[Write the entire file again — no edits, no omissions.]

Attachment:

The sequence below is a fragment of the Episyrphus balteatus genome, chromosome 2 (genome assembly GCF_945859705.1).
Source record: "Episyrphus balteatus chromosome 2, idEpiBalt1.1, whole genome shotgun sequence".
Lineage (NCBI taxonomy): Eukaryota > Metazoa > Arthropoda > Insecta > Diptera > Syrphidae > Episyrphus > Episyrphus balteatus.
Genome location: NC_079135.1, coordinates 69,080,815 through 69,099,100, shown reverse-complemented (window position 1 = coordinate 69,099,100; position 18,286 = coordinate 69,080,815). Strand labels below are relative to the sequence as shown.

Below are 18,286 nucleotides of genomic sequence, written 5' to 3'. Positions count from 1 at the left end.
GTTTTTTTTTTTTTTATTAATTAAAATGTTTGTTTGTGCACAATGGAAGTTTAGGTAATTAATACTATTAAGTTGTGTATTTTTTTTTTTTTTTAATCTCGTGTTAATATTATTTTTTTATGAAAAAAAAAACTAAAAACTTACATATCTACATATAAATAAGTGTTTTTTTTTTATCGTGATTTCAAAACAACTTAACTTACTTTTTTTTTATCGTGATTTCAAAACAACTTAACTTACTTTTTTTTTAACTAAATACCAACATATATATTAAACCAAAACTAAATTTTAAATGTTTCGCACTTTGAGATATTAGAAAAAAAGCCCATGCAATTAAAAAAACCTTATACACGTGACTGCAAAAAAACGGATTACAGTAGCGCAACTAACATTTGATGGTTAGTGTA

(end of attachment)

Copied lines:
The sequence below is a fragment of the Episyrphus balteatus genome, chromosome 2 (genome assembly GCF_945859705.1).
Source record: "Episyrphus balteatus chromosome 2, idEpiBalt1.1, whole genome shotgun sequence".
Lineage (NCBI taxonomy): Eukaryota > Metazoa > Arthropoda > Insecta > Diptera > Syrphidae > Episyrphus > Episyrphus balteatus.
Genome location: NC_079135.1, coordinates 69,080,815 through 69,099,100, shown reverse-complemented (window position 1 = coordinate 69,099,100; position 18,286 = coordinate 69,080,815). Strand labels below are relative to the sequence as shown.

Below are 18,286 nucleotides of genomic sequence, written 5' to 3'. Positions count from 1 at the left end.
GTTTTTTTTTTTTTTATTAATTAAAATGTTTGTTTGTGCACAATGGAAGTTTAGGTAATTAATACTATTAAGTTGTGTATTTTTTTTTTTTTTTAATCTCGTGTTAATATTATTTTTTTATGAAAAAAAAAACTAAAAACTTACATATCTACATATAAATAAGTGTTTTTTTTTTATCGTGATTTCAAAACAACTTAACTTACTTTTTTTTTATCGTGATTTCAAAACAACTTAACTTACTTTTTTTTTAACTAAATACCAACATATATATTAAACCAAAACTAAATTTTAAATGTTTCGCACTTTGAGATATTAGAAAAAAAGCCCATGCAATTAAAAAAACCTTATACACGTGACTGCAAAAAAACGGATTACAGTAGCGCAACTAACATTTGATGGTTAGTGTA